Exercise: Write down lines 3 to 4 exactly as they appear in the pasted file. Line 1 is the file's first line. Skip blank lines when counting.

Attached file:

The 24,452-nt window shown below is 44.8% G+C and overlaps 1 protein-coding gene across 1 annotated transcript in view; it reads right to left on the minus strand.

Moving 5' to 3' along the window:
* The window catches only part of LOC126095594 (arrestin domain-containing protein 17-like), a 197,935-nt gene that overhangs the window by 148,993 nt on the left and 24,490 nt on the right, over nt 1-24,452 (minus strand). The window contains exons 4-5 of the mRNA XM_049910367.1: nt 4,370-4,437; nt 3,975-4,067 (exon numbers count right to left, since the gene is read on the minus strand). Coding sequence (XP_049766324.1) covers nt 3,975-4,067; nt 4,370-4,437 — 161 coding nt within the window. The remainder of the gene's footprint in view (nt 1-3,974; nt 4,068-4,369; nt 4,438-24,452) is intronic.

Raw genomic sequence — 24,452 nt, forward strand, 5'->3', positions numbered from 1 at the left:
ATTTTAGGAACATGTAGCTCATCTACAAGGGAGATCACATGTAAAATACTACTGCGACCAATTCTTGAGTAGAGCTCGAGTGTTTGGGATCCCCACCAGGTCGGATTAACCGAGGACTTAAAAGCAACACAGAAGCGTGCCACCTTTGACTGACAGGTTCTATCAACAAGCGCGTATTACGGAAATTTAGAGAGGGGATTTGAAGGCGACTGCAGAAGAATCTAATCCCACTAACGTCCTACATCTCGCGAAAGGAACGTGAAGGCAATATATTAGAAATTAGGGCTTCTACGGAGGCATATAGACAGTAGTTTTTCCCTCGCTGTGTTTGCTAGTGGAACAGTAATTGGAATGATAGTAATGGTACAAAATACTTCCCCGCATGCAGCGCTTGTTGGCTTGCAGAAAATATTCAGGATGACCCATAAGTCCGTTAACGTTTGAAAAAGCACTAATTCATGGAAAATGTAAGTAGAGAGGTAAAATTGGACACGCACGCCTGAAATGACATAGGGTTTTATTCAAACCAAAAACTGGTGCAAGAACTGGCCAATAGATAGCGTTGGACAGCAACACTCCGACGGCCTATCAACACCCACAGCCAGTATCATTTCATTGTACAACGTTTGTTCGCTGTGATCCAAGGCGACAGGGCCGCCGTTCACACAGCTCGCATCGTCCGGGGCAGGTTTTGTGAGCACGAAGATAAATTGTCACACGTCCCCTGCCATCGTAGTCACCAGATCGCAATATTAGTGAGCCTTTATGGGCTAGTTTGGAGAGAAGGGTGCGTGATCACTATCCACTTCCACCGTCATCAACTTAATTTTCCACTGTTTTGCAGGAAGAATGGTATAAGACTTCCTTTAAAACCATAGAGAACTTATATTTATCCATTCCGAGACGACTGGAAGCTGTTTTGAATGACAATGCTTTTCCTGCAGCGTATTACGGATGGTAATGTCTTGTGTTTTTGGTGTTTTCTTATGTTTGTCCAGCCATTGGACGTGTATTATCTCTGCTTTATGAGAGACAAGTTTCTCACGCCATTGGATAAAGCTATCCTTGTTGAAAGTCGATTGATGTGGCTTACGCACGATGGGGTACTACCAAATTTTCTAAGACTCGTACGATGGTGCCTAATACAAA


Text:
* The window catches only part of LOC126095594 (arrestin domain-containing protein 17-like), a 197,935-nt gene that overhangs the window by 148,993 nt on the left and 24,490 nt on the right, over nt 1-24,452 (minus strand). The window contains exons 4-5 of the mRNA XM_049910367.1: nt 4,370-4,437; nt 3,975-4,067 (exon numbers count right to left, since the gene is read on the minus strand). Coding sequence (XP_049766324.1) covers nt 3,975-4,067; nt 4,370-4,437 — 161 coding nt within the window. The remainder of the gene's footprint in view (nt 1-3,974; nt 4,068-4,369; nt 4,438-24,452) is intronic.

Raw genomic sequence — 24,452 nt, forward strand, 5'->3', positions numbered from 1 at the left: